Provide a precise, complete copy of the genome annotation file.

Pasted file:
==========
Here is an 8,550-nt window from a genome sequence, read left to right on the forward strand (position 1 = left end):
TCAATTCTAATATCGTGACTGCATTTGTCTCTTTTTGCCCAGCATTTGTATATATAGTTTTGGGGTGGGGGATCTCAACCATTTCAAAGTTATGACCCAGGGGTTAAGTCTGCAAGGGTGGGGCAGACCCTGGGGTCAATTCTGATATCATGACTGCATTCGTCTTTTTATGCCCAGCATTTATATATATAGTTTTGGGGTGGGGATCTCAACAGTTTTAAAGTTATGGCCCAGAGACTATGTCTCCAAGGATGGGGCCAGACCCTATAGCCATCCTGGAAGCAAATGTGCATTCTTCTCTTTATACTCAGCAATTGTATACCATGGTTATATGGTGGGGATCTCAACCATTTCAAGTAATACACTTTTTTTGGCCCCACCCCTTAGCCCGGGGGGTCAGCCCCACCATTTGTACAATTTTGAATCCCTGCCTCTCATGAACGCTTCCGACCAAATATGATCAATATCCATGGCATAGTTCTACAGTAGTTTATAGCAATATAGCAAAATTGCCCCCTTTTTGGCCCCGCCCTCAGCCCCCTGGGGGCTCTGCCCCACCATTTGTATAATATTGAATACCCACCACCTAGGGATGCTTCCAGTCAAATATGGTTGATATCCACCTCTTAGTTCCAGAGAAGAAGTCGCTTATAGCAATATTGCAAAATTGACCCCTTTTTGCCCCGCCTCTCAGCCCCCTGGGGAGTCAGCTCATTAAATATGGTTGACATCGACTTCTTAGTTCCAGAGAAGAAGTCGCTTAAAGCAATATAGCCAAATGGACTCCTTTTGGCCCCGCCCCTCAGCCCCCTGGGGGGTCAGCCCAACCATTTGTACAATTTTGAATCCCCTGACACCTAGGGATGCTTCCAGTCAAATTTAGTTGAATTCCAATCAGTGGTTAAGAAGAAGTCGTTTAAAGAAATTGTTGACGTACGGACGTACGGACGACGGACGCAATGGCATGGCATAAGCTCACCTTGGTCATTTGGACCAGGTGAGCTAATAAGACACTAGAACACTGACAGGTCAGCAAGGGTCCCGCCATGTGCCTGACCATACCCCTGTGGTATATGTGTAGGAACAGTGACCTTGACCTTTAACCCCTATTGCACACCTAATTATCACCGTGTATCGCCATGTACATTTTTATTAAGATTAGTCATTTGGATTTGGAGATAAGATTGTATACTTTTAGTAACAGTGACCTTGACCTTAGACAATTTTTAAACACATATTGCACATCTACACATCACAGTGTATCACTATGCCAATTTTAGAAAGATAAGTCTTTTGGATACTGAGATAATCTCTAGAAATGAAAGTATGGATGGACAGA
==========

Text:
Here is an 8,550-nt window from a genome sequence, read left to right on the forward strand (position 1 = left end):
TCAATTCTAATATCGTGACTGCATTTGTCTCTTTTTGCCCAGCATTTGTATATATAGTTTTGGGGTGGGGGATCTCAACCATTTCAAAGTTATGACCCAGGGGTTAAGTCTGCAAGGGTGGGGCAGACCCTGGGGTCAATTCTGATATCATGACTGCATTCGTCTTTTTATGCCCAGCATTTATATATATAGTTTTGGGGTGGGGATCTCAACAGTTTTAAAGTTATGGCCCAGAGACTATGTCTCCAAGGATGGGGCCAGACCCTATAGCCATCCTGGAAGCAAATGTGCATTCTTCTCTTTATACTCAGCAATTGTATACCATGGTTATATGGTGGGGATCTCAACCATTTCAAGTAATACACTTTTTTTGGCCCCACCCCTTAGCCCGGGGGGTCAGCCCCACCATTTGTACAATTTTGAATCCCTGCCTCTCATGAACGCTTCCGACCAAATATGATCAATATCCATGGCATAGTTCTACAGTAGTTTATAGCAATATAGCAAAATTGCCCCCTTTTTGGCCCCGCCCTCAGCCCCCTGGGGGCTCTGCCCCACCATTTGTATAATATTGAATACCCACCACCTAGGGATGCTTCCAGTCAAATATGGTTGATATCCACCTCTTAGTTCCAGAGAAGAAGTCGCTTATAGCAATATTGCAAAATTGACCCCTTTTTGCCCCGCCTCTCAGCCCCCTGGGGAGTCAGCTCATTAAATATGGTTGACATCGACTTCTTAGTTCCAGAGAAGAAGTCGCTTAAAGCAATATAGCCAAATGGACTCCTTTTGGCCCCGCCCCTCAGCCCCCTGGGGGGTCAGCCCAACCATTTGTACAATTTTGAATCCCCTGACACCTAGGGATGCTTCCAGTCAAATTTAGTTGAATTCCAATCAGTGGTTAAGAAGAAGTCGTTTAAAGAAATTGTTGACGTACGGACGTACGGACGACGGACGCAATGGCATGGCATAAGCTCACCTTGGTCATTTGGACCAGGTGAGCTAATAAGACACTAGAACACTGACAGGTCAGCAAGGGTCCCGCCATGTGCCTGACCATACCCCTGTGGTATATGTGTAGGAACAGTGACCTTGACCTTTAACCCCTATTGCACACCTAATTATCACCGTGTATCGCCATGTACATTTTTATTAAGATTAGTCATTTGGATTTGGAGATAAGATTGTATACTTTTAGTAACAGTGACCTTGACCTTAGACAATTTTTAAACACATATTGCACATCTACACATCACAGTGTATCACTATGCCAATTTTAGAAAGATAAGTCTTTTGGATACTGAGATAATCTCTAGAAATGAAAGTATGGATGGACAGA